Prof Michael Fischer, along with his co-authors, is the recipient of the prestigious Urwick Prize 2018 awarded for “an outstanding piece of research relevant to management consultancy”.
Awarded by the Worshipful Company of Management Consultants (a City of London Livery company), the Col. Lyndall F. Urwick prize was awarded for their recently published article: “The silent politics of temporal work: A case study of a management consultancy project to redesign public health care”.
McGivern, G., Dopson, S., Ferlie, E., Fischer M.D., Fitzgerald, L., Leger, J., and Bennett, C. (2017). The silent politics of temporal work: A case study of a management consultancy project to redesign public health care. Organization Studies. (CABS 4*, ABDC A*, FT50).
The winning article was selected from a shortlist of leading management research publications, drawn up by an academic panel of Academic Fellows of the International Council of Management Consulting Institutes.
More about the winning paper
Their paper, “The Silent Politics of Temporal Work: A Case Study of a Management Consultancy Project to Redesign Public Health Care”, addressed the tension generated between consultants and clients through their different perceptions of time.
It identified that consultants would propose solutions that fit within their restricted timeframe – meaning they would take a more simplistic view of the problem(s) at hand. Whereas clients would view the problem in more complex terms, as they would have more time in which to address the issues. Whilst clients may be willing to accept the consultants’ recommendations, they would wait for the implementation to fail, in order to legitimise their preferred, more complex approach to solving the underlying problem.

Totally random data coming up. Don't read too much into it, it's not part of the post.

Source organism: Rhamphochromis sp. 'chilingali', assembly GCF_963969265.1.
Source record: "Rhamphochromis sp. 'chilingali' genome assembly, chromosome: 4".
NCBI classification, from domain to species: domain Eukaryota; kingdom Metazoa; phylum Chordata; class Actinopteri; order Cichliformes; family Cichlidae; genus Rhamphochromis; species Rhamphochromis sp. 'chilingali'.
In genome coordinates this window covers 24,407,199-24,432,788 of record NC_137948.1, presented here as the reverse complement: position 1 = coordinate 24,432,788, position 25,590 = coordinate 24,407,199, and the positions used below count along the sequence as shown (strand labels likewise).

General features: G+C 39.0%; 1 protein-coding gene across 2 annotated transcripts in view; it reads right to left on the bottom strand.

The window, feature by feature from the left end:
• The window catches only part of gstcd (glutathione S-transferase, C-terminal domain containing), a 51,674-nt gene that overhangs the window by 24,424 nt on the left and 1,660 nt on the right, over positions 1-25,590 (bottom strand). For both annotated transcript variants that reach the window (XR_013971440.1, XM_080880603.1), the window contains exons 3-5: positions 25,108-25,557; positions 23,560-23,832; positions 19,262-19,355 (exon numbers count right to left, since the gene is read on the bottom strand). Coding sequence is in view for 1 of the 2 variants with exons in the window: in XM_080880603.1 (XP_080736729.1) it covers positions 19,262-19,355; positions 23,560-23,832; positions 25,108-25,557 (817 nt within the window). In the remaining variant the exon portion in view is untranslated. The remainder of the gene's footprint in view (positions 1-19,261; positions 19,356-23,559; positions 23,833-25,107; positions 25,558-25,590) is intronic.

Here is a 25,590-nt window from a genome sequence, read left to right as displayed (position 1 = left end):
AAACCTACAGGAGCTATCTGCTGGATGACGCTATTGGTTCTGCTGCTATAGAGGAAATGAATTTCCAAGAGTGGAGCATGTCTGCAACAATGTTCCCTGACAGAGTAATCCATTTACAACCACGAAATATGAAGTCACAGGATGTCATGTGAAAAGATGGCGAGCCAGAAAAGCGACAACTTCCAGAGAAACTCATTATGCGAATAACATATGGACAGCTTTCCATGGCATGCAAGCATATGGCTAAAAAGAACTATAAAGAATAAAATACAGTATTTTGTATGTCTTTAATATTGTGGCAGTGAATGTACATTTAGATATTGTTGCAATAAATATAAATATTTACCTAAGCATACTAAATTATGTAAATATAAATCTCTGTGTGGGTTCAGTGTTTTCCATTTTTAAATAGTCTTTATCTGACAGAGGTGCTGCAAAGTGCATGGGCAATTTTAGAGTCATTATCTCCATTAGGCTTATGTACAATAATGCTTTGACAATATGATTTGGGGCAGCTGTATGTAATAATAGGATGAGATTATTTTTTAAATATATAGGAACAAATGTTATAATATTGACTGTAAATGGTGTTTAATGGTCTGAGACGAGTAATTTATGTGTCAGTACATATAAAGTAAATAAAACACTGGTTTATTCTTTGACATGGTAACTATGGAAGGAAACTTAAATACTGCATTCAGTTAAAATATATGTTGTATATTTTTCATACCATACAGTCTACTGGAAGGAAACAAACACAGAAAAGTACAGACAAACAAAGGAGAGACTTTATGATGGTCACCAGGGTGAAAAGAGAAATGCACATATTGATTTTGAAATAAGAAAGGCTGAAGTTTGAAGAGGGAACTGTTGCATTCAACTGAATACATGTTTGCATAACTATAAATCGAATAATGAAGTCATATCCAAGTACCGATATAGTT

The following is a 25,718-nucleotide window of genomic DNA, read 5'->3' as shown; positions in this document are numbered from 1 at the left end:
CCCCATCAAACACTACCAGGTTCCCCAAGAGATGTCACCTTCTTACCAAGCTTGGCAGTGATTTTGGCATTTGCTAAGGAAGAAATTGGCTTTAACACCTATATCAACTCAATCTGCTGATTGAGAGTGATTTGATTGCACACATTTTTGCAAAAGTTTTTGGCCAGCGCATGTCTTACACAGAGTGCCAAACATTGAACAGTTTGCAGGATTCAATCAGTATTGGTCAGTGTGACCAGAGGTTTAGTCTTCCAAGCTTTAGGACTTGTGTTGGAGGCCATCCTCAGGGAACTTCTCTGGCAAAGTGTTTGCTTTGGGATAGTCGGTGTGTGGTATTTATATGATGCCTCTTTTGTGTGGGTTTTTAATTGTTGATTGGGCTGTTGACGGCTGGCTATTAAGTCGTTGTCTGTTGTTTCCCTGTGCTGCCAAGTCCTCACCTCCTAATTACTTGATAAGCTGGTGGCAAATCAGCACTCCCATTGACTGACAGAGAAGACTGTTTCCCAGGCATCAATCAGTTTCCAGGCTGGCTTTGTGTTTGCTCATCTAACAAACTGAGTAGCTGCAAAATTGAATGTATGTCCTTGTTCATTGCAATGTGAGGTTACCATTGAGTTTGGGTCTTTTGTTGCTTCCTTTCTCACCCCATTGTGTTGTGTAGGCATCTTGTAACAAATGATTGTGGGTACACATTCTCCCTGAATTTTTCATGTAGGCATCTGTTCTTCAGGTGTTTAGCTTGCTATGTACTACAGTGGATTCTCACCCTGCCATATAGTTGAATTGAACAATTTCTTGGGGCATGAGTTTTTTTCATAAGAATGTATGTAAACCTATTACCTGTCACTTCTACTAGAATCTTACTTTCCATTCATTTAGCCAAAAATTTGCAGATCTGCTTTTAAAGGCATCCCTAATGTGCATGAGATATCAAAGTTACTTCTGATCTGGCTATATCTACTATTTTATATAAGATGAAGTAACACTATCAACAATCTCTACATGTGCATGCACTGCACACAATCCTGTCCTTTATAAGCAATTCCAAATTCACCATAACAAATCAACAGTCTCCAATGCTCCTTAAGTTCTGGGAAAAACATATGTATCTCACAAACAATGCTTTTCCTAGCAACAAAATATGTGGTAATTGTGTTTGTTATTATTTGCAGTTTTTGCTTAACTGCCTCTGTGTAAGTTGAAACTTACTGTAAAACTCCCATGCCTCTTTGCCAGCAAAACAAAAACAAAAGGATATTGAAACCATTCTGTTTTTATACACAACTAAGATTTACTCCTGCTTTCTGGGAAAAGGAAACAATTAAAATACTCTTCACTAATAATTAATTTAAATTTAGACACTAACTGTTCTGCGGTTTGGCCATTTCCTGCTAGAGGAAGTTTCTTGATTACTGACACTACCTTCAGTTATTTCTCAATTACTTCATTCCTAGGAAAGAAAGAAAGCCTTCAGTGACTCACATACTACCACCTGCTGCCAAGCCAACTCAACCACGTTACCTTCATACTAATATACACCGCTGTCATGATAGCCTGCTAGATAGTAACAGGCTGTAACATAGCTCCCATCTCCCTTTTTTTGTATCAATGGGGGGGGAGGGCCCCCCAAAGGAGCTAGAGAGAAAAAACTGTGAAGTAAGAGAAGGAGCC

The authors’ research suggests that overlooking discussion of the way stakeholders’ time frames affected how they viewed the project enabled them to avoid overt conflict. However, doing so, this ultimately undermined the sustainability of the solution developed during the consulting project, leaving the key problems to be resolved in the future.
“This real-world application and impact of our research is key to what we want to achieve here”, said Professor Michael Fischer, Director of the Centre for Sustainable HRM & Wellbeing. “Working alongside other institutions and stakeholders enables us to not just exchange and share expertise, but create positive and meaningful research impact”.
Congratulations to Michael Fischer and his team on this outstanding achievement.